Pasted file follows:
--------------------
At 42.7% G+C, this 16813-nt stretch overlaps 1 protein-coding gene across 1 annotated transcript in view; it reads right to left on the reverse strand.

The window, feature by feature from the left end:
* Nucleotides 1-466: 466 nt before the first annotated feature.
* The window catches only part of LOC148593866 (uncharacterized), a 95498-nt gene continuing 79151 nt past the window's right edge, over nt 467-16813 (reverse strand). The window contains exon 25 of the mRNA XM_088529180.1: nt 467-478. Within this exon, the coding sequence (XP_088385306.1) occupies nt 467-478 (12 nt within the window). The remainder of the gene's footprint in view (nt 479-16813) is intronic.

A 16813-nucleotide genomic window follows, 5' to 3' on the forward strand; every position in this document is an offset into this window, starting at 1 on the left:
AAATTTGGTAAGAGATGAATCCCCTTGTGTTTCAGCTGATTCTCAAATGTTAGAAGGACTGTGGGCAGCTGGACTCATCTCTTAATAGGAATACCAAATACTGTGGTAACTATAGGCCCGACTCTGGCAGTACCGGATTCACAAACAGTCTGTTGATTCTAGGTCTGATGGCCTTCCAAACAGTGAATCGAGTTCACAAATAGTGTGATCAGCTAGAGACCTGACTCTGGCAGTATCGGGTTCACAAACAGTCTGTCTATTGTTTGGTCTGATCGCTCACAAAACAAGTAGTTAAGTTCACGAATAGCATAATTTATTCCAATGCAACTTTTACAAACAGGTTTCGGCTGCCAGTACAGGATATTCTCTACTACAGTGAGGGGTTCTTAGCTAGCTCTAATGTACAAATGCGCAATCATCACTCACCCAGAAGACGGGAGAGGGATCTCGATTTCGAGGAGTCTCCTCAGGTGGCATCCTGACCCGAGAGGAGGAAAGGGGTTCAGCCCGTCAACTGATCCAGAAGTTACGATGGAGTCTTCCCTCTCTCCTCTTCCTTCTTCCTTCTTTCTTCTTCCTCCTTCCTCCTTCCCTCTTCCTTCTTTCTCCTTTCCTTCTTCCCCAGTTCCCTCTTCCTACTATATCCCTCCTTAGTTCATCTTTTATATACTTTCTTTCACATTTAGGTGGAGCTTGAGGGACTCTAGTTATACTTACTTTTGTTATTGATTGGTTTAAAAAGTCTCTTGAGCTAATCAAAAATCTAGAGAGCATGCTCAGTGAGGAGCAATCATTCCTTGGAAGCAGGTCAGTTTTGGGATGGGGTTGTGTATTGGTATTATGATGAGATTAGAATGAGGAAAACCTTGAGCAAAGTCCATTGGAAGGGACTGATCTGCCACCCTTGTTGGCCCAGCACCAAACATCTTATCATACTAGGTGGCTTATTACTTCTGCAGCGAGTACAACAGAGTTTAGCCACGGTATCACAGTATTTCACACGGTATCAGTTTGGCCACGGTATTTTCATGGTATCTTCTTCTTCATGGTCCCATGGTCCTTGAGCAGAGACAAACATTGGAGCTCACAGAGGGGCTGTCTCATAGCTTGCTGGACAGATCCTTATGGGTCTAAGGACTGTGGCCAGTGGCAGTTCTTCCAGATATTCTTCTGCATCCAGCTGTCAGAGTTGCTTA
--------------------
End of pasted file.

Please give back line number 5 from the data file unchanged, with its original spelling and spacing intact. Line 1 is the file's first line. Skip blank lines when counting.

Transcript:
A 16813-nucleotide genomic window follows, 5' to 3' on the forward strand; every position in this document is an offset into this window, starting at 1 on the left: